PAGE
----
When a complaint alleges fraud, the heightened pleading standard set forth in Rule 9(b) applies, rather than the liberal pleading standard of Rule 8(a). See Fed R. Civ. P. 9(b); Graue Mill Dev. Corp. v. Colonial Bank & Trust Co. of Chi., 927 F.2d 988, 992 (7th Cir. 1991). Under Rule 9(b), a complaint must plead allegations of fraud with particularity. Fed.R.Civ.P. 9(b).

         Analysis

         I. Conversion

         In Count I of the Third Amended Complaint, Plaintiff brings a claim of conversion, alleging that Defendants have wrongfully assumed control of Plaintiff's $500, 000 advance deposit without authorization. 3d Am. Compl. ¶ 61. In moving to dismiss Count I, Defendants argue that Plaintiff has failed to sufficiently allege the elements of a conversion claim.

         To state a claim for conversion under Illinois law, a plaintiff must allege: (1) the defendant's unauthorized and wrongful assumption of control, dominion, or ownership of the plaintiff's property; (2) the plaintiff's right in the property; (3) the plaintiff's absolute and unconditional right to the immediate possession of the property; and (4) a demand for the possession of property. G.M. Sign, Inc. v. Elm St. Chiropractic, Ltd., 871 F.Supp.2d 763, 767 (N.D. Ill. 2012) (quoting General Motors Corp. v. Douglass, 565 N.E.2d 93, 96-97 (Ill.App.Ct. 1990)).

         An asserted right to money generally does not support a claim for conversion under Illinois law. Horbach v. Kaczmarek, 288 F.3d 969, 978 (7th Cir. 2002). An exception to this general rule exists where the money at issue is “specific chattel”-that is, “a specific fund or specific money in coin or bills.” Id. (internal quotation marks omitted). In addition, to prove that its right to the money was absolute and unconditional, the plaintiff must show that “the money claimed, or its equivalent, at all times belonged to the plaintiff.” Id. (emphasis in original) (quoting In re Thebus, 483 N.E.2d 1258, 1261 (Ill. 1985)).

         Here, the $500, 000 advance deposit qualifies as “specific chattel, ” as the deposit constituted a determinable amount and was segregated in an escrow account. See DeGeer v. Gillis, 707 F.Supp.2d 784, 789 (N.D. Ill. 2010). But Plaintiff's allegations do not indicate that the advance deposit absolutely and unconditionally belonged to Plaintiff at all times. To the contrary, the allegations show that Plaintiff's right to the advance deposit, once it was placed into the escrow account, was explicitly conditioned upon the parties' inability to execute a final tour agreement. See 3d Am. Compl. ¶ 28 (emphasis added) (“Mensch agreed that Plaintiff retained an absolute and unconditional right to the return of the Advance Deposit in the event that Plaintiff and [RSK and R. Kelly] were unable to successfully negotiate and execute a final Tour Agreement.”); id. ¶ 61 (emphasis added) (“Plaintiff transferred [the advance deposit] to [Mensch and Bryan Cave] on the condition that the funds be held by them in an escrow account until Plaintiff and [RSK and R. Kelly] executed a final Tour Agreement.”).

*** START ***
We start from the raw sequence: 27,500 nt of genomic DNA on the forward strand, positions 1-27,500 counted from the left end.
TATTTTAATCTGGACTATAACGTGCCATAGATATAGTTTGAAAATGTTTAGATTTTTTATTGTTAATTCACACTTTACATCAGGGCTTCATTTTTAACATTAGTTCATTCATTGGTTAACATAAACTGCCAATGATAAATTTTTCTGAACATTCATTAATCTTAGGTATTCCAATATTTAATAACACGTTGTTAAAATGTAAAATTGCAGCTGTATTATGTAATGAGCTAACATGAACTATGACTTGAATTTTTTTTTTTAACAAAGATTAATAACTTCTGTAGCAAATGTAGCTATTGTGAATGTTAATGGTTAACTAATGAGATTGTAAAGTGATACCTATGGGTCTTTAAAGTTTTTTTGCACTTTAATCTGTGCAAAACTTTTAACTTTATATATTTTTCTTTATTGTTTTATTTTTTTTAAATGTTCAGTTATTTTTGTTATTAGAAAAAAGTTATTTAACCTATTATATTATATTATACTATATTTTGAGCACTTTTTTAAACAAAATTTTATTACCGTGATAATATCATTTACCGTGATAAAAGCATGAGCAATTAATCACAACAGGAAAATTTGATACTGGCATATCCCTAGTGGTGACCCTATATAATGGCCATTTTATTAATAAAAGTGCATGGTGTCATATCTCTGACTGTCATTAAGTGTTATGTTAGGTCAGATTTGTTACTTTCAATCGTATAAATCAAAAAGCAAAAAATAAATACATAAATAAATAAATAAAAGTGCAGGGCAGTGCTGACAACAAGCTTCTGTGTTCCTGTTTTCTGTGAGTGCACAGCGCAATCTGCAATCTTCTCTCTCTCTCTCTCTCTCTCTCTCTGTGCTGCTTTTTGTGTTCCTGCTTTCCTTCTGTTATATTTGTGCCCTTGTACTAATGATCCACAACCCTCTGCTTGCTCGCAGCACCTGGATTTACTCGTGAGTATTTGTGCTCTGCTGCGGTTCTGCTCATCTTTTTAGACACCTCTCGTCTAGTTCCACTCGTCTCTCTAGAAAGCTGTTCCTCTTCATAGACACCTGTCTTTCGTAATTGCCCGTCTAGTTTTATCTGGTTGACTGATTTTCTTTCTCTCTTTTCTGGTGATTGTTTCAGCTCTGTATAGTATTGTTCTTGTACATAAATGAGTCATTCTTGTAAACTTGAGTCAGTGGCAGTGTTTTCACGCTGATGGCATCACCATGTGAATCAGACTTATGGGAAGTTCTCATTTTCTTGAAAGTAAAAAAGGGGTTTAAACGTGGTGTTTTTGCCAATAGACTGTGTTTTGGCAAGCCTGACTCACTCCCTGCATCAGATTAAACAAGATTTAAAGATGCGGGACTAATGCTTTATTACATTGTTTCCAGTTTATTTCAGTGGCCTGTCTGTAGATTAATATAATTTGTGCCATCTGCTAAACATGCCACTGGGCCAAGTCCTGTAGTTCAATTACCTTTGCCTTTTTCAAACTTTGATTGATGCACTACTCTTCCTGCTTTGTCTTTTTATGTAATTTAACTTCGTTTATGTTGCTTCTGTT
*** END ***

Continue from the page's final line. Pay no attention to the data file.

Because Plaintiff alleges that its right to the return of the advance deposit was subject to a condition, Plaintiff cannot show that this right was absolute and unconditional, and Plaintiff therefore cannot state a claim for conversion. See Horbach, 288 F.3d at 977-78 (affirming dismissal of conversion claim under Illinois law where plaintiff's right to return of allegedly converted money was conditional upon defendants' failure to meet certain performance conditions); DeGeer, 707 F.Supp.2d at 789-91 (dismissing conversion claim under Illinois law where plaintiff's right to allegedly converted money was subject to conditions). Accordingly, Defendants' motion to dismiss Count I is granted.[4] Given Plaintiff's allegations regarding the circumstances ...